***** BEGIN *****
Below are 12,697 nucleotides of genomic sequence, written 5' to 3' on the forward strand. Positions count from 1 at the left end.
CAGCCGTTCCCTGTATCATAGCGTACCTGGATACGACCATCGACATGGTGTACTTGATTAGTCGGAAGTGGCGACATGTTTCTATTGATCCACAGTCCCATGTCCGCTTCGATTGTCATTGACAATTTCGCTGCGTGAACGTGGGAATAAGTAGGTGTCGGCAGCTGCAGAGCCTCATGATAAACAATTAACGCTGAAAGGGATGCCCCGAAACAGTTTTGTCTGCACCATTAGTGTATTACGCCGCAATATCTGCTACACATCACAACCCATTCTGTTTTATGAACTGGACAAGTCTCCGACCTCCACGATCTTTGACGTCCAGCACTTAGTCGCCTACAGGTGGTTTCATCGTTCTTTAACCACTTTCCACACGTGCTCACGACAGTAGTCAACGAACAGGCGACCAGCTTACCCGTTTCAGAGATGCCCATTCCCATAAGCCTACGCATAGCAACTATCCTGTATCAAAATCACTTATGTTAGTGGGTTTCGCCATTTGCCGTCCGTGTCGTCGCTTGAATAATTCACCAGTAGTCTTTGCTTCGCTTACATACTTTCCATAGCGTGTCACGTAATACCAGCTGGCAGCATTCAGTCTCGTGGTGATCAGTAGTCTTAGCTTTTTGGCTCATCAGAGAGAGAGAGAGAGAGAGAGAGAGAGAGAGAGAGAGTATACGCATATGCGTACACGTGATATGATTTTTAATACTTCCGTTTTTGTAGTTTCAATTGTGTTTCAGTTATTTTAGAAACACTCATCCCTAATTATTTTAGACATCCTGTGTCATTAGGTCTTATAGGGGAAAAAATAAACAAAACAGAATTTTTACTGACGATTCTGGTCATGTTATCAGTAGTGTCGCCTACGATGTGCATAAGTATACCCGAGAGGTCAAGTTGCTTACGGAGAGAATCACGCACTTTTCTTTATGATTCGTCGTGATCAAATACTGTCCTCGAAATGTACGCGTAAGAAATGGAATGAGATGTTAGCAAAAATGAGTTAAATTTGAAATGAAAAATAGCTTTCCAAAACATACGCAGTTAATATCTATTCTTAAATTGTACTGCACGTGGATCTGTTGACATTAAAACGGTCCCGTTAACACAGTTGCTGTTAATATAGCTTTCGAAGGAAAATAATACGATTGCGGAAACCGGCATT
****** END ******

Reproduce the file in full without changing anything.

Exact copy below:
Below are 12,697 nucleotides of genomic sequence, written 5' to 3' on the forward strand. Positions count from 1 at the left end.
CAGCCGTTCCCTGTATCATAGCGTACCTGGATACGACCATCGACATGGTGTACTTGATTAGTCGGAAGTGGCGACATGTTTCTATTGATCCACAGTCCCATGTCCGCTTCGATTGTCATTGACAATTTCGCTGCGTGAACGTGGGAATAAGTAGGTGTCGGCAGCTGCAGAGCCTCATGATAAACAATTAACGCTGAAAGGGATGCCCCGAAACAGTTTTGTCTGCACCATTAGTGTATTACGCCGCAATATCTGCTACACATCACAACCCATTCTGTTTTATGAACTGGACAAGTCTCCGACCTCCACGATCTTTGACGTCCAGCACTTAGTCGCCTACAGGTGGTTTCATCGTTCTTTAACCACTTTCCACACGTGCTCACGACAGTAGTCAACGAACAGGCGACCAGCTTACCCGTTTCAGAGATGCCCATTCCCATAAGCCTACGCATAGCAACTATCCTGTATCAAAATCACTTATGTTAGTGGGTTTCGCCATTTGCCGTCCGTGTCGTCGCTTGAATAATTCACCAGTAGTCTTTGCTTCGCTTACATACTTTCCATAGCGTGTCACGTAATACCAGCTGGCAGCATTCAGTCTCGTGGTGATCAGTAGTCTTAGCTTTTTGGCTCATCAGAGAGAGAGAGAGAGAGAGAGAGAGAGAGAGAGAGAGTATACGCATATGCGTACACGTGATATGATTTTTAATACTTCCGTTTTTGTAGTTTCAATTGTGTTTCAGTTATTTTAGAAACACTCATCCCTAATTATTTTAGACATCCTGTGTCATTAGGTCTTATAGGGGAAAAAATAAACAAAACAGAATTTTTACTGACGATTCTGGTCATGTTATCAGTAGTGTCGCCTACGATGTGCATAAGTATACCCGAGAGGTCAAGTTGCTTACGGAGAGAATCACGCACTTTTCTTTATGATTCGTCGTGATCAAATACTGTCCTCGAAATGTACGCGTAAGAAATGGAATGAGATGTTAGCAAAAATGAGTTAAATTTGAAATGAAAAATAGCTTTCCAAAACATACGCAGTTAATATCTATTCTTAAATTGTACTGCACGTGGATCTGTTGACATTAAAACGGTCCCGTTAACACAGTTGCTGTTAATATAGCTTTCGAAGGAAAATAATACGATTGCGGAAACCGGCATT